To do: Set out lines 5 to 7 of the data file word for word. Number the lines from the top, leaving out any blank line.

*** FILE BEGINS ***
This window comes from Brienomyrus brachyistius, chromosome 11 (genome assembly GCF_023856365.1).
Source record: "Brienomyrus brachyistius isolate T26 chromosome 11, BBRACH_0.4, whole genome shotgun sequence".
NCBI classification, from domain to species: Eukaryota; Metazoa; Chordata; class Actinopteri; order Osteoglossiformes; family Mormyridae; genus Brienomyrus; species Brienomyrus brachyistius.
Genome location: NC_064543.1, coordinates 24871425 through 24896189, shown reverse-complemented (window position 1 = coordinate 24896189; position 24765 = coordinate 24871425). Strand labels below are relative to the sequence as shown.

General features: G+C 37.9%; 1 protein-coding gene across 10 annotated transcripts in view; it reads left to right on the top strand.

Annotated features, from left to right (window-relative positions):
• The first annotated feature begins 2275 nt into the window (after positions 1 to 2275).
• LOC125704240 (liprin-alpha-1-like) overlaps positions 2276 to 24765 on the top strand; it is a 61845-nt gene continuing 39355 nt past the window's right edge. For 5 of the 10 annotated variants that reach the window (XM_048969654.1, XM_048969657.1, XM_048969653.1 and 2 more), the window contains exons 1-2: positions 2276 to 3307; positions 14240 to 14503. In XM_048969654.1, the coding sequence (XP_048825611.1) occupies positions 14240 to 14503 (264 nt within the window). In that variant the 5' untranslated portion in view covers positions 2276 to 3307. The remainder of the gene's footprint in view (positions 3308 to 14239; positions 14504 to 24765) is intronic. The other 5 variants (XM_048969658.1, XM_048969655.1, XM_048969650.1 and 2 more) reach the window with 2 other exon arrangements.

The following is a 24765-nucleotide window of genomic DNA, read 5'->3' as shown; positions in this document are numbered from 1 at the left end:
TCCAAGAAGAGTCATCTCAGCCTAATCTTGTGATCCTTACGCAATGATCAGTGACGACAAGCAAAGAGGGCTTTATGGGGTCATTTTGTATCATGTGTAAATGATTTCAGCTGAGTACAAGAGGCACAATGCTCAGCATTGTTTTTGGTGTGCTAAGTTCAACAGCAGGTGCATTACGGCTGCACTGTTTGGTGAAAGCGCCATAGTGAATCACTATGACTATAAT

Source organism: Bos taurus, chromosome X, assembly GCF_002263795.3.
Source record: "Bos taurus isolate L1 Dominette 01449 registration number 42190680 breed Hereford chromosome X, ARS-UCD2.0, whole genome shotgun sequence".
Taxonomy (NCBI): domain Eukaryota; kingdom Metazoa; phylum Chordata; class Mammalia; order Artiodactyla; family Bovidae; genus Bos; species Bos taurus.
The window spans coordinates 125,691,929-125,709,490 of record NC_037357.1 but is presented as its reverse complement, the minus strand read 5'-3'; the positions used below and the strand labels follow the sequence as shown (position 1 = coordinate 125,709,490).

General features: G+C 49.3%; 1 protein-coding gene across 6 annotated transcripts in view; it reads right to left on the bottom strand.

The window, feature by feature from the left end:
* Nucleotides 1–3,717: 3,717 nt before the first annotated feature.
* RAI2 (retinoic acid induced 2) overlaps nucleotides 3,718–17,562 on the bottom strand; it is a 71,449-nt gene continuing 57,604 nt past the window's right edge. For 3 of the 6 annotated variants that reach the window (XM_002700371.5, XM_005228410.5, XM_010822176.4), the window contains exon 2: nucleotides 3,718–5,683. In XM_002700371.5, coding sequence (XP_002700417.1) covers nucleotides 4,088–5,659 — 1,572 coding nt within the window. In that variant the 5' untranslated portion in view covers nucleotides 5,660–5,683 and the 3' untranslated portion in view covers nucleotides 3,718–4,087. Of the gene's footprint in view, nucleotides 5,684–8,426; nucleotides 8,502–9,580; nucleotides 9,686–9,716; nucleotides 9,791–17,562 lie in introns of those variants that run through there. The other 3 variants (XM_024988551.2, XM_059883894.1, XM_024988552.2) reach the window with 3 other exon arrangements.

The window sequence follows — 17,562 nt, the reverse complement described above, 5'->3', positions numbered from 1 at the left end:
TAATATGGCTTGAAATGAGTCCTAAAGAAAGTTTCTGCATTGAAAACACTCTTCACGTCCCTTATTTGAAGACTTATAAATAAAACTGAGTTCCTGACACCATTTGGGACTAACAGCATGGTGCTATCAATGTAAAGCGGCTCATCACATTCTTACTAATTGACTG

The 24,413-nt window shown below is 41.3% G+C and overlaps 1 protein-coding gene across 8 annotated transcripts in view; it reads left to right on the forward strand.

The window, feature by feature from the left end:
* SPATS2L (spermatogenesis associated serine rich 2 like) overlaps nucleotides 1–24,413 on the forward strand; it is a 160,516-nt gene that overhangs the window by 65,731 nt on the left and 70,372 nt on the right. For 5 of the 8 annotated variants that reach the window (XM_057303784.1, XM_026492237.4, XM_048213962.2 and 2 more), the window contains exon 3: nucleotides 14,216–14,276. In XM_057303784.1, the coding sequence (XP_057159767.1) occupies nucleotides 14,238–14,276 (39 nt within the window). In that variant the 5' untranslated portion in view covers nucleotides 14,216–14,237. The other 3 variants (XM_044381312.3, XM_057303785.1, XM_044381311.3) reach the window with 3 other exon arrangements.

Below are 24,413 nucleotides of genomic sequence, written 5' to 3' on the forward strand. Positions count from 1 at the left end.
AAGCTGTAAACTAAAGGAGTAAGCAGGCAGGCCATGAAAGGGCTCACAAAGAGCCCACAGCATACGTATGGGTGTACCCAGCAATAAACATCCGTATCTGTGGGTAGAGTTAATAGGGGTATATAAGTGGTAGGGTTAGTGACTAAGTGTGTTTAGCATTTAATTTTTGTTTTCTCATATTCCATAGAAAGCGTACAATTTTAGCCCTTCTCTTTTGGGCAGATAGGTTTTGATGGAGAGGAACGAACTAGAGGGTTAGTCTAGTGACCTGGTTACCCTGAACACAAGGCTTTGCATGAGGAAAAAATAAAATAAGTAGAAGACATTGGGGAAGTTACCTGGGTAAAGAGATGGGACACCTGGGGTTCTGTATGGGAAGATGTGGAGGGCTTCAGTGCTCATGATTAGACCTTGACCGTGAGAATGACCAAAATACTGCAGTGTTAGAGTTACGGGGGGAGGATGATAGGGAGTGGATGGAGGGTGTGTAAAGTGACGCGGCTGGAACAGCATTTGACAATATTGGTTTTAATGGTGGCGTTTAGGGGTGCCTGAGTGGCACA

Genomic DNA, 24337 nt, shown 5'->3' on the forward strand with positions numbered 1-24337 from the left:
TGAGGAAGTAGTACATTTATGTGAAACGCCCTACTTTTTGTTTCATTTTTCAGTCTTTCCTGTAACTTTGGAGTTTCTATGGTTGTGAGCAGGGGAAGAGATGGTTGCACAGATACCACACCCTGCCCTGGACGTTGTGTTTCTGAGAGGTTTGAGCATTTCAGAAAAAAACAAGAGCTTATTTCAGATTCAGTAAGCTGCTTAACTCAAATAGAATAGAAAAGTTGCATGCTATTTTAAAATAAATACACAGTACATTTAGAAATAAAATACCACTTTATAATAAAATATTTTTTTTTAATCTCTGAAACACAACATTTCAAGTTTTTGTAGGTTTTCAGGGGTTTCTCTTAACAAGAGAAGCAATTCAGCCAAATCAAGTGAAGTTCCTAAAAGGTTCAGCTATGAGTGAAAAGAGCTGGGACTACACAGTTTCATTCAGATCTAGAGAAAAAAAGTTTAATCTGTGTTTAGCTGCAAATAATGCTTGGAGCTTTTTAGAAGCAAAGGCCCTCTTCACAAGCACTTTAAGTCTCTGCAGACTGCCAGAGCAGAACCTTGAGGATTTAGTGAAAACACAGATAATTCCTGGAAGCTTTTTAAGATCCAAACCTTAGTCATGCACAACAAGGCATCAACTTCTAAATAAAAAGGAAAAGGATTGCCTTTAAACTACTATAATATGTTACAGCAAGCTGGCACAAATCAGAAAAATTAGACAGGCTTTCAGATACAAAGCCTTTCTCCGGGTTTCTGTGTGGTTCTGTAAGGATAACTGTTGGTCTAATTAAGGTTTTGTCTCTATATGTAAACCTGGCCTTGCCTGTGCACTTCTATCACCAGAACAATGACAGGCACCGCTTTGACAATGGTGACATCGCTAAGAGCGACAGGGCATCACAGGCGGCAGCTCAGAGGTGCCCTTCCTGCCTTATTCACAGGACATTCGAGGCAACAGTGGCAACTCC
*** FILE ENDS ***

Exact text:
General features: G+C 37.9%; 1 protein-coding gene across 10 annotated transcripts in view; it reads left to right on the top strand.

Annotated features, from left to right (window-relative positions):
• The first annotated feature begins 2275 nt into the window (after positions 1 to 2275).